Sometimes these things do happen. So, at first, give the other user the benefit of the doubt and hope it’s a one-time mistake, a slip-up, a lapse in judgement – which it absolutely could be. Keep an eye out for any other questionable images, and hopefully, that will be the end of it. I always try to avoid confrontation, at all costs, so if I can brush it off, I will. However, if these issues keep reoccurring and it’s beginning to affect your account or your psyche, then speaking out can be the answer. This will always be my final course of action, Instagram is such a lovely place to hang out that upsetting that balance is something I would strongly avoid, but I do understand that sometimes, unfortunately, it is necessary. Simply send a polite message to the offender, sending over screenshots of the images that you believe are direct copies of your own so that the recipient can see the likeness. The most promising result would be that they’re as shocked as you are and haven’t thought their actions were wrong. They say their apologies and that is that. They may even offer to delete the posts in question. You feel better, they might feel a tad embarrassed (which, as you’re such a nice person, you’ll tell them not to be), and the story ends there. Or it could go the other way. If you confront someone, be prepared for it to take an ugly turn. The offender is probably just as precious about their work as you are and by accusing them of stealing ideas you’re questioning that, so it might not go the way you’d hoped. They could push back, deny it, or even ignore it all together. In these cases, be pleased that you’ve used your voice and hopefully by sending the message (no matter how it was received) and putting your point across will stop any further issues.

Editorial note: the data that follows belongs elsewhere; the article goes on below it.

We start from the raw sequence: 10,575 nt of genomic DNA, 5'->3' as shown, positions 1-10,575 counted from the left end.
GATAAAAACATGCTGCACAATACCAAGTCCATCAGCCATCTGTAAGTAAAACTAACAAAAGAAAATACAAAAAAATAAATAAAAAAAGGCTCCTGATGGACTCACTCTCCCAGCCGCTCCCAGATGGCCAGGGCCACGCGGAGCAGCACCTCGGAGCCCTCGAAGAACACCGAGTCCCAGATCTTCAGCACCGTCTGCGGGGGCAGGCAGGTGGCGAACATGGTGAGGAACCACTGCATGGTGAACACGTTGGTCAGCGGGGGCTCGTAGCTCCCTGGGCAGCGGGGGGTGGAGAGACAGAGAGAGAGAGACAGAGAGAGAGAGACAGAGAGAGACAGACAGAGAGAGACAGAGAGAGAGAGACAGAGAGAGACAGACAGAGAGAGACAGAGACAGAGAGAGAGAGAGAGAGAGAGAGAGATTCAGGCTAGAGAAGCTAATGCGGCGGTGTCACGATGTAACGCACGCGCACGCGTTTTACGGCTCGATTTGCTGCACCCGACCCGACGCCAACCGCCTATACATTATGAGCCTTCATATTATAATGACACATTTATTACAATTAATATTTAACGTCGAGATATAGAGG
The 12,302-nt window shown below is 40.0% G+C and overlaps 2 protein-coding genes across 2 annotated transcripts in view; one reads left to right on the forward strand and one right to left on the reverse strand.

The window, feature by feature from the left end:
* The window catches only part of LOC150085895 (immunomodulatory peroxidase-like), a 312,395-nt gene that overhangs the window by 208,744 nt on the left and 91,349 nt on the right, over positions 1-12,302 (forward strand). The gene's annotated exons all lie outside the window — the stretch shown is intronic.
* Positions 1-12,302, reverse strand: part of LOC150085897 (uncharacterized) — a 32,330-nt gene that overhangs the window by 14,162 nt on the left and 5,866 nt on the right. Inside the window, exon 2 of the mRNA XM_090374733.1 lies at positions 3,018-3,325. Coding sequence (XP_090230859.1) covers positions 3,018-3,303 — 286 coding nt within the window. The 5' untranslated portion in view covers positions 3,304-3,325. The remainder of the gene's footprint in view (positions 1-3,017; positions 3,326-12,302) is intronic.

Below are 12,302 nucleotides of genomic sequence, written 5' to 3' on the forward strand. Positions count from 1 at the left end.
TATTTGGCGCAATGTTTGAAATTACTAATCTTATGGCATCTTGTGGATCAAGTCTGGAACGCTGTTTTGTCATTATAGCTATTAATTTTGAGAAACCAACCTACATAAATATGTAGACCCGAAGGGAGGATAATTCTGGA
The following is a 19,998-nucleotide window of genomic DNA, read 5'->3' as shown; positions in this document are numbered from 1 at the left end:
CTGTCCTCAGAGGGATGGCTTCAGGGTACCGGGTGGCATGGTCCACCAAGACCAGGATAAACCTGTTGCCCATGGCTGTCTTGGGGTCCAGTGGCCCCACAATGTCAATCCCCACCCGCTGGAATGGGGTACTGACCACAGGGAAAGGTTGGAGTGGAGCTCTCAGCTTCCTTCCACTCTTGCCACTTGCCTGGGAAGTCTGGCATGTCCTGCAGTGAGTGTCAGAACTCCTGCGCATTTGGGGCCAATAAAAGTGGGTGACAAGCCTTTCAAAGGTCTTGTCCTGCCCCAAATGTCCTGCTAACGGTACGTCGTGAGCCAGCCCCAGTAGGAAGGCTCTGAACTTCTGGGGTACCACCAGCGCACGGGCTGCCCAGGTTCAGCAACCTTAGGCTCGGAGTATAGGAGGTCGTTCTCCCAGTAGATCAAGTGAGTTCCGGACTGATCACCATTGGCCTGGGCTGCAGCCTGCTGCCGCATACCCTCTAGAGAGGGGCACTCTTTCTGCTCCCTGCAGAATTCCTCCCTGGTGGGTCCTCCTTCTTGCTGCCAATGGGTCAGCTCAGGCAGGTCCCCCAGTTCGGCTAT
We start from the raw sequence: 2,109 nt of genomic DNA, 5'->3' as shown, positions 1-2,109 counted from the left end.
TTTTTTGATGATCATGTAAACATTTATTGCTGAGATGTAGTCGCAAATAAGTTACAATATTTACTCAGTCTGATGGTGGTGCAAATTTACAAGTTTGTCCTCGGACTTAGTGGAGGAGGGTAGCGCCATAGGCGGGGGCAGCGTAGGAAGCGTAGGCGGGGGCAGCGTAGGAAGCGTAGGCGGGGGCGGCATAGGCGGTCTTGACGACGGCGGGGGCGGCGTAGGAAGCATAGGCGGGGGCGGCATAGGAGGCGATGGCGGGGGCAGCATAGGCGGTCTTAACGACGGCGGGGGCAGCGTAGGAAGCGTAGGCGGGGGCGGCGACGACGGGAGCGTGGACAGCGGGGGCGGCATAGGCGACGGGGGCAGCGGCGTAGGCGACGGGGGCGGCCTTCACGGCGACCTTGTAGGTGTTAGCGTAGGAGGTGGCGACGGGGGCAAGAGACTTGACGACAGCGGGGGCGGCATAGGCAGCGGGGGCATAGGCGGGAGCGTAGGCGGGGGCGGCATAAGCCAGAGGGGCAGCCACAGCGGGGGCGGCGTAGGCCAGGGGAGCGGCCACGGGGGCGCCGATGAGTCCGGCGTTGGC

It’s always going to be murky because it’s all down to personal preference. But I hope this blog post has given a clearer view of what I – someone who has been through it – feels and does about it all.


We’ve been talking about this issue and all things Instagram over on The Social Gathering which now has a monthly payment option of $20 on a no-contract basis. So, if you’ve been considering signing up, now is your time. Click here* to join the discussion.


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  1. Ali buckley

    20 January

    Lots of food for thought Dominique! I think you hit the nail on the head. No ideas are truly new ideas. But having a certain style to your work overall is like a fingerprint. And when someone tries to steal that individual identity it must feel pretty rubbish. Murky waters indeed and one that is far wider than the ig community. X

    • Dominique

      22 January

      And that’s when it can feel personal. An odd image here and there is excusable, but replicating someone’s Instagram style, that’s harder to ignore.

  2. Great article Dominique. It is true that many Instagram accounts (including yours) are an inspiration to lots of us. I, personally, look forward to your posts. But that doesn’t mean that I get to copy the images that inspire me but subconsciously at a given time I might come with an image similar to somebody else’s. I don’t know. Just my thoughts….. xxxx

    • Dominique

      22 January